I received a press release a few weeks ago that one of my favorite musicians, Bonnie Raitt, would be in Como on May 7 for a special ceremony honoring the late bluesman Mississippi Fred McDowell.
Raitt’s known for “Something to Talk About,” the ballad, “I Can’t Make You Love Me,” “Nick of Time,” and many blues songs.
She would be on hand for the unveiling of a marker honoring McDowell and putting Como on the Mississippi Blues Trail.
Before receiving this press release I had no idea that Como was once home to a music legend.
Como has received attention recently following the recording of “Como Now: The Voices of Panola County.”
That CD consists of local gospel singers who recorded all 16 songs in one day at Mt. Moriah Church in July of 2006.
The Daily Telegraph, a newspaper in England, published a review of the recording, commenting “Como Now presents gospel music in its purest form: it features no instrumentation whatsoever, only sublime human voices, giving joyful expression to their faith.”
The album was conceived by a Brooklyn-based company which had somehow discovered the rich concentration of talented singers in Panola County. So they placed a newspaper advertisement inviting the community’s most talented to turn up for a day’s recording at Mt. Moriah Church.
With this newly discovered talent and the memory of a reknowned bluesman to honor, Como was ready for Bonnie Raitt.
I grabbed my camera and note pad ready to take pictures of one of my favorite female artists.
I walked down Main Street and immediately saw Earl Burdette, who works with the Como Police Department, Sheriff’s Department and is also my friend.
With a huge smile I shook Earl’s hand and said, “I wouldn’t have missed this for the world!” Earl informed me he was Bonnie’s bodyguard.
The Sheriff’s Department had lent its Mobile Command Unit for use by Bonnie and other officials and guests in Downtown Como that day.
Blues fans were gathered outside it with their guitars and Sharpies.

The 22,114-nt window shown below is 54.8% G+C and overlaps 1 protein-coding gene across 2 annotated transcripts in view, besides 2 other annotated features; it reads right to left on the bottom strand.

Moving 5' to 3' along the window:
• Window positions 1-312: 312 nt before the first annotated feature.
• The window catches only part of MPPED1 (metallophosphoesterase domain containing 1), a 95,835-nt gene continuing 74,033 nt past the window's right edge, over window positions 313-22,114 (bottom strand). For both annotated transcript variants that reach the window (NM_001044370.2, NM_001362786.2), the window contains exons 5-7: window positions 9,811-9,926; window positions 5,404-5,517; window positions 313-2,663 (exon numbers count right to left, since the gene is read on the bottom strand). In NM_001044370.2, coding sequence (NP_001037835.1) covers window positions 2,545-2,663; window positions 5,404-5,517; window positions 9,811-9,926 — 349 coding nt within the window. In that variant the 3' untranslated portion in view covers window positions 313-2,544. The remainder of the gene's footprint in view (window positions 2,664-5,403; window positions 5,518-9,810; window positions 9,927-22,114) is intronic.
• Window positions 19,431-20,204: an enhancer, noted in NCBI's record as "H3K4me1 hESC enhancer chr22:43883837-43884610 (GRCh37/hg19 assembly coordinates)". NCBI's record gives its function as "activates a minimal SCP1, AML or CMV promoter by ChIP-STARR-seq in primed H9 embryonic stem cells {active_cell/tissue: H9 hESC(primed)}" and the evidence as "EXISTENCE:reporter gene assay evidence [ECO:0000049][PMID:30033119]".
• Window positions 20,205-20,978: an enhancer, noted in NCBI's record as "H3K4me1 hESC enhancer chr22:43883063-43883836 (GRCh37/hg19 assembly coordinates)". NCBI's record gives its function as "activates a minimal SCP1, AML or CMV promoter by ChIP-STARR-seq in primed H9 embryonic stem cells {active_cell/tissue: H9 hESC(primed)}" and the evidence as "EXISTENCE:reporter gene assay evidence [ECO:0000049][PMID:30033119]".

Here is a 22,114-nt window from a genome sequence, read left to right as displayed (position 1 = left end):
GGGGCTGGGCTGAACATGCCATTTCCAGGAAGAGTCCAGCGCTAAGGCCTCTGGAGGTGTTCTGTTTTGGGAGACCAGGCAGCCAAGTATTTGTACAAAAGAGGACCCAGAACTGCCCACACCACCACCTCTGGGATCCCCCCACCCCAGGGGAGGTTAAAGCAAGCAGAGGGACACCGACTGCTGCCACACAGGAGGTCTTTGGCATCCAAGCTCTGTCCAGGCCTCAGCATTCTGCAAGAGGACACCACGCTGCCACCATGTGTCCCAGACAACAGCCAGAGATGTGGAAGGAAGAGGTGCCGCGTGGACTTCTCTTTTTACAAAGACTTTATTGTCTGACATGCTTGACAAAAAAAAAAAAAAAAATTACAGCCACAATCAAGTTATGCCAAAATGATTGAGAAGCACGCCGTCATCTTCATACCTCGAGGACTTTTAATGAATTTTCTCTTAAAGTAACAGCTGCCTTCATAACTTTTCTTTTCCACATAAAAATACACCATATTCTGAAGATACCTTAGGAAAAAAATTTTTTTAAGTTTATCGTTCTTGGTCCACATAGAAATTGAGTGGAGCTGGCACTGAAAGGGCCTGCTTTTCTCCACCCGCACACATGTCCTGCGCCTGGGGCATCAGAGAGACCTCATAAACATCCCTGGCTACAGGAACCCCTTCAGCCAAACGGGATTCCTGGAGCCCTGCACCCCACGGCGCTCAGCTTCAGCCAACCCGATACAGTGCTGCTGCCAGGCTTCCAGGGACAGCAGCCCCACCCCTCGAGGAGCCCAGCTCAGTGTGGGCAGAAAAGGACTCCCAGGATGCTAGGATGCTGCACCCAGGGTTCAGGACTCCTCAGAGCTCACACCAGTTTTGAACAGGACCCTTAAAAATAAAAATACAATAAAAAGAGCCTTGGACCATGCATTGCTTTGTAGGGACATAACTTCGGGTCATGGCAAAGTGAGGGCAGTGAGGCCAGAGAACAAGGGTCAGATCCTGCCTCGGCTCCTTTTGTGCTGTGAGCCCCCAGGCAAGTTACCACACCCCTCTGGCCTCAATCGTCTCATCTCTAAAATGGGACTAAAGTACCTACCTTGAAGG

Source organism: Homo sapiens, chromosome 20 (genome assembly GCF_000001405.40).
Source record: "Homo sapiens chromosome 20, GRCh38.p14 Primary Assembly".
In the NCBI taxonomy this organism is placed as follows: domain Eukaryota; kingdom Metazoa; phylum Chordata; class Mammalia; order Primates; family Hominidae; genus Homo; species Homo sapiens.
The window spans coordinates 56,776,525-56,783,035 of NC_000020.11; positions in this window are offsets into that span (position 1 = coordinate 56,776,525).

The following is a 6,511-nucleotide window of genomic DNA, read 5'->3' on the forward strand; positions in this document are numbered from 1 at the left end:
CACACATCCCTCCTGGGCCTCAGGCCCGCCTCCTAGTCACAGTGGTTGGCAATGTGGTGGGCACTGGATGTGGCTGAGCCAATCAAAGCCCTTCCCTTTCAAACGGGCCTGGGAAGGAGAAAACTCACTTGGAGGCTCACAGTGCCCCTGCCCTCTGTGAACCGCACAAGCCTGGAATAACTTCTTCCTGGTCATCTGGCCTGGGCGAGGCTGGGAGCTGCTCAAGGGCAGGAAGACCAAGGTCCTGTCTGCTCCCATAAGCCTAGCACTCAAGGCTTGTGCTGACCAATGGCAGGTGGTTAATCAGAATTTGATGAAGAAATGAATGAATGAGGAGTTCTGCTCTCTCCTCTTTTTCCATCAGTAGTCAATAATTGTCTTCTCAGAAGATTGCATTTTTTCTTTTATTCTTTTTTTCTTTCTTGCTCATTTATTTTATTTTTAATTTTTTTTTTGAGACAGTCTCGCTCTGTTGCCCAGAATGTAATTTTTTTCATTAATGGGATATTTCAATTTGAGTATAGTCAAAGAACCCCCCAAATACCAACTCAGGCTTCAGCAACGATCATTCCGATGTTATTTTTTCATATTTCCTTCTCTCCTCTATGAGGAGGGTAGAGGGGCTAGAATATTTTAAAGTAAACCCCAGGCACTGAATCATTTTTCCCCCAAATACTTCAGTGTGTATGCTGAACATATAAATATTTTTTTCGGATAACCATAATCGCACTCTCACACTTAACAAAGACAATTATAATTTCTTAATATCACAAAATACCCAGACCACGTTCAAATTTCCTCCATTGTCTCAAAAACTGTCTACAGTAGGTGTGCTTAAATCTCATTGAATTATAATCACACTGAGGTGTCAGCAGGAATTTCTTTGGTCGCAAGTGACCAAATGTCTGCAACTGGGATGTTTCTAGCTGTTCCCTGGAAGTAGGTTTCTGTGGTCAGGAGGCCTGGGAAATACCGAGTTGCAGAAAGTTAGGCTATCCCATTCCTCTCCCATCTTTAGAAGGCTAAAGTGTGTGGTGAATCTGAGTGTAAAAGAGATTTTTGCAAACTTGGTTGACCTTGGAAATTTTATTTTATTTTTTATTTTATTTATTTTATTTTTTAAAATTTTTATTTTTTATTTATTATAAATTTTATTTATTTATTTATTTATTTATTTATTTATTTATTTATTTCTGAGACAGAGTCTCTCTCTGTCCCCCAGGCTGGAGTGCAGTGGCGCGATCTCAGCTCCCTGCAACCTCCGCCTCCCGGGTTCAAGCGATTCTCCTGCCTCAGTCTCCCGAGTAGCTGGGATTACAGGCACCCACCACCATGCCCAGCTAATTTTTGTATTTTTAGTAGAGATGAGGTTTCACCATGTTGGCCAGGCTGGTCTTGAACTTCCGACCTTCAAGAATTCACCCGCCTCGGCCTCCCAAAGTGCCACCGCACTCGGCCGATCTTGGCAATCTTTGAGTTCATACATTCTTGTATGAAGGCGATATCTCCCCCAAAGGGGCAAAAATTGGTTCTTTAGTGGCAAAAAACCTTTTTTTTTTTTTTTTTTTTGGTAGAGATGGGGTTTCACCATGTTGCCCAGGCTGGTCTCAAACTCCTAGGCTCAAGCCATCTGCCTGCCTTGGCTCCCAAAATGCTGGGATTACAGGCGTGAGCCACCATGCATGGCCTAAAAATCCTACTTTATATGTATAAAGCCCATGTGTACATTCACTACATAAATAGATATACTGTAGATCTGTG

I talked to a man who drove from Ohio just to see Bonnie. He had several famous blues signatures on his Vista guitar.
Johnny Lang, who sings, “Lie To Me,” was the signature that stood out the most. Lang has played the blues since he was a kid and is one year younger than I am. (His birthday is actually two days before mine in January).
Earl tried to get me a private interview with Bonnie, but she was only giving two.
The first lady who got an interview worked for a blues magazine in Norway. She told me she had B.B. King on her agenda, too.
She’d seen Bonnie a few days earlier at Memphis in May.
The second interview was with Mississippi Public Broadcasting.
When Bonnie walked out of the Command Unit she was as beautiful as I expected her to be.
After the Como Mayor, Mississippi Fred McDowell’s family, and others gave their speeches Bonnie stepped up to speak about her old friend.
Raitt, a California native, told the crowd,
“He was the first person from the South I got close to and I’ve always admired southern blues.”
She went on to say she met McDowell when she was around 18 years old.
“I haven’t been to Como since he died (in 1972),” she said.
I later found out I also took a picture of a photography legend, Dick Waterman. He’s taken famous pictures of Janis Joplin, Muddy Waters and other blues legends.
After the entertainment by the Como Mamas (from the “Como Now” CD) and students from the Mississippi School for Math and Science, performing one of McDowell’s well-known songs, “Shake ‘em Down,” it was time for Bonnie to walk back to the air-conditioned mobile unit.
At this time she had given no autographs and posed for no pictures, not even with the man who’d come from Ohio with his Vista guitar and “Zorro” mustache.
I saw the Southern Reporter’s Donna Taylor in the crowd and I told her we had to get a picture.Donna gave me the guts to ask Bonnie for a picture, even if I couldn’t get an interview.
It was time for Bonnie to get into her SUV with her driver and that’s when Earl told me he had taken care of it. I had given Earl a copy of The Panolian earlier and asked if he could just get her to sign it for me. Bonnie’s agent apparently told her not to give autographs or take pictures with any fans that day.
Earl said Bonnie told her agent her bodyguard might want an autograph. So she signed The Panolian at Earl’s request.
As she walked toward the vehicle Donna threw the camera to Earl. He snapped our picture with Bonnie’s approval and made one of my dreams come true.
I owe a big thanks to Earl/bodyguard/photographer for making a day I will never forget.
Bonnie was gracious and sincere when I told her I’d loved her music since I was a child and my children now enjoy her music.
Bonnie is also known for covering a beautiful version of a song called, “Angel From Montgomery.”
I told Earl he was my “Angel from Panola.”
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